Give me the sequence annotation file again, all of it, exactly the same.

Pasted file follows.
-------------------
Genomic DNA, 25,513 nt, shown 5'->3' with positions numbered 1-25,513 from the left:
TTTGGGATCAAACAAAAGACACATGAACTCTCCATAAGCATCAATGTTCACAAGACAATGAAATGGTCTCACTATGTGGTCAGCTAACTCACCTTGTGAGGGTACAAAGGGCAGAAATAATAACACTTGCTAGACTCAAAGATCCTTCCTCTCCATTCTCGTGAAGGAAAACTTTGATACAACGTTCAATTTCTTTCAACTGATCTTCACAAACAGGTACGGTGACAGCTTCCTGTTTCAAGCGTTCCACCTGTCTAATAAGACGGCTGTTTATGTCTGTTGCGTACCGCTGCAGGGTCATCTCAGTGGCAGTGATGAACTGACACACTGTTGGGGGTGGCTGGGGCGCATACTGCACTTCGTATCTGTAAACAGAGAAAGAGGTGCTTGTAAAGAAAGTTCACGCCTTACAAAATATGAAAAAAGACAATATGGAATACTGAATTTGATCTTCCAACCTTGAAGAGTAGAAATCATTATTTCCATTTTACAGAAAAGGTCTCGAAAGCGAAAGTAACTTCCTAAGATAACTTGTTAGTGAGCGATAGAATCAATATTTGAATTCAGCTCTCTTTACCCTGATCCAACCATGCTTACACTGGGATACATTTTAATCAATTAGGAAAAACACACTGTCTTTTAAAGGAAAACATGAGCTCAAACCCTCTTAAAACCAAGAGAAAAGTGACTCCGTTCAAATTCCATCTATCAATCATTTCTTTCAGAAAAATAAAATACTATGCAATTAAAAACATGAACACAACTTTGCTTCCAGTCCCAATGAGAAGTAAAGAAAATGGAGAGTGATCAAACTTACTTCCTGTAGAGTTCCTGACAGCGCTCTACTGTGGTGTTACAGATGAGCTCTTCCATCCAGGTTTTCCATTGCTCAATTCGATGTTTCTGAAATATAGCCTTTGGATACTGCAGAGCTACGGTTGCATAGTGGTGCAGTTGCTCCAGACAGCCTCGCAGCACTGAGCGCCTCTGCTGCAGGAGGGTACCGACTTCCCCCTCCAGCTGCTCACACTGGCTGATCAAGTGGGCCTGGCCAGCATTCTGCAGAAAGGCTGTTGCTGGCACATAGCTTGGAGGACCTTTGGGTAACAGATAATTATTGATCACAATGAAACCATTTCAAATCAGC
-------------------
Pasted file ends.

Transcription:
Genomic DNA, 25,513 nt, shown 5'->3' with positions numbered 1-25,513 from the left:
TTTGGGATCAAACAAAAGACACATGAACTCTCCATAAGCATCAATGTTCACAAGACAATGAAATGGTCTCACTATGTGGTCAGCTAACTCACCTTGTGAGGGTACAAAGGGCAGAAATAATAACACTTGCTAGACTCAAAGATCCTTCCTCTCCATTCTCGTGAAGGAAAACTTTGATACAACGTTCAATTTCTTTCAACTGATCTTCACAAACAGGTACGGTGACAGCTTCCTGTTTCAAGCGTTCCACCTGTCTAATAAGACGGCTGTTTATGTCTGTTGCGTACCGCTGCAGGGTCATCTCAGTGGCAGTGATGAACTGACACACTGTTGGGGGTGGCTGGGGCGCATACTGCACTTCGTATCTGTAAACAGAGAAAGAGGTGCTTGTAAAGAAAGTTCACGCCTTACAAAATATGAAAAAAGACAATATGGAATACTGAATTTGATCTTCCAACCTTGAAGAGTAGAAATCATTATTTCCATTTTACAGAAAAGGTCTCGAAAGCGAAAGTAACTTCCTAAGATAACTTGTTAGTGAGCGATAGAATCAATATTTGAATTCAGCTCTCTTTACCCTGATCCAACCATGCTTACACTGGGATACATTTTAATCAATTAGGAAAAACACACTGTCTTTTAAAGGAAAACATGAGCTCAAACCCTCTTAAAACCAAGAGAAAAGTGACTCCGTTCAAATTCCATCTATCAATCATTTCTTTCAGAAAAATAAAATACTATGCAATTAAAAACATGAACACAACTTTGCTTCCAGTCCCAATGAGAAGTAAAGAAAATGGAGAGTGATCAAACTTACTTCCTGTAGAGTTCCTGACAGCGCTCTACTGTGGTGTTACAGATGAGCTCTTCCATCCAGGTTTTCCATTGCTCAATTCGATGTTTCTGAAATATAGCCTTTGGATACTGCAGAGCTACGGTTGCATAGTGGTGCAGTTGCTCCAGACAGCCTCGCAGCACTGAGCGCCTCTGCTGCAGGAGGGTACCGACTTCCCCCTCCAGCTGCTCACACTGGCTGATCAAGTGGGCCTGGCCAGCATTCTGCAGAAAGGCTGTTGCTGGCACATAGCTTGGAGGACCTTTGGGTAACAGATAATTATTGATCACAATGAAACCATTTCAAATCAGC